Elements, compounds, mixtures, or solutions that are considered severely harmful to human health and the environment. They include substances that are toxic, corrosive, flammable, or explosive.
Waste products which threaten life, health, or the environment when improperly treated, stored, transported, disposed of, or otherwise managed.
Substances or materials used in the course of housekeeping or personal routine.
Contamination of the air, bodies of water, or land with substances that are harmful to human health and the environment.
The exposure to potentially harmful chemical, physical, or biological agents that occurs as a result of one's occupation.
Any enterprise centered on the processing, assembly, production, or marketing of a line of products, services, commodities, or merchandise, in a particular field often named after its principal product. Examples include the automobile, fishing, music, publishing, insurance, and textile industries.
The monitoring of the level of toxins, chemical pollutants, microbial contaminants, or other harmful substances in the environment (soil, air, and water), workplace, or in the bodies of people and animals present in that environment.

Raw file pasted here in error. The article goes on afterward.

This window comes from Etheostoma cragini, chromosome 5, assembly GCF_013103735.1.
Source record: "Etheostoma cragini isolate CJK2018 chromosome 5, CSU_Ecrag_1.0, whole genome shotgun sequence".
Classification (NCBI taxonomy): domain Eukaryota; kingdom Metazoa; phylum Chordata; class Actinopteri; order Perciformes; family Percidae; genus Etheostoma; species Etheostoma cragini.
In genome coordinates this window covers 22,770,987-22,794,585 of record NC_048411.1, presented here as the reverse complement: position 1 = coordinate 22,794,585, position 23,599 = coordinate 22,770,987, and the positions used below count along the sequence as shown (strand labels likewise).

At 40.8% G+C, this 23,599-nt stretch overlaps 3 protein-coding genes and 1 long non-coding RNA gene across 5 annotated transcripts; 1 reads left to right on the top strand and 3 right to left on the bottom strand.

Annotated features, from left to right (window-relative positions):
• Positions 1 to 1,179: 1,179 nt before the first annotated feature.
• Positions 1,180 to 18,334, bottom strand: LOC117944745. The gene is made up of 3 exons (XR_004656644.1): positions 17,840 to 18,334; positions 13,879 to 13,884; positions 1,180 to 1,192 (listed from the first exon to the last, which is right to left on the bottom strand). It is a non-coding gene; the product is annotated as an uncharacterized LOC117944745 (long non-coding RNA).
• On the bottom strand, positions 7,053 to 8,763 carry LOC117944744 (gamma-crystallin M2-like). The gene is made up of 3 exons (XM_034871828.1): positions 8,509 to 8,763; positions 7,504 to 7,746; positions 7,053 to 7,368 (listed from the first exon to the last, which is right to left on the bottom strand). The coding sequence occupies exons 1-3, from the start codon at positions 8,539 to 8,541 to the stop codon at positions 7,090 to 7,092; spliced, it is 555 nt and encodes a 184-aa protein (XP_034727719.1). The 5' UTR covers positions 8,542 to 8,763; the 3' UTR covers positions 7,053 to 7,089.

Air Pollutants, Occupational
Air pollutants found in the work area. They are usually produced by the specific nature of the occupation.
The promotion and maintenance of physical and mental health in the work environment.
The exposure to potentially harmful chemical, physical, or biological agents in the environment or to environmental factors that may include ionizing radiation, pathogenic organisms, or toxic chemicals.
An eleven-amino acid neurotransmitter that appears in both the central and peripheral nervous systems. It is involved in transmission of PAIN, causes rapid contractions of the gastrointestinal smooth muscle, and modulates inflammatory and immune responses.
Branch of medicine concerned with the prevention and control of disease and disability, and the promotion of physical and mental health of the population on the international, national, state, or municipal level.
Ongoing scrutiny of a population (general population, study population, target population, etc.), generally using methods distinguished by their practicability, uniformity, and frequently their rapidity, rather than by complete accuracy.
The qualitative or quantitative estimation of the likelihood of adverse effects that may result from exposure to specified health hazards or from the absence of beneficial influences. (Last, Dictionary of Epidemiology, 1988)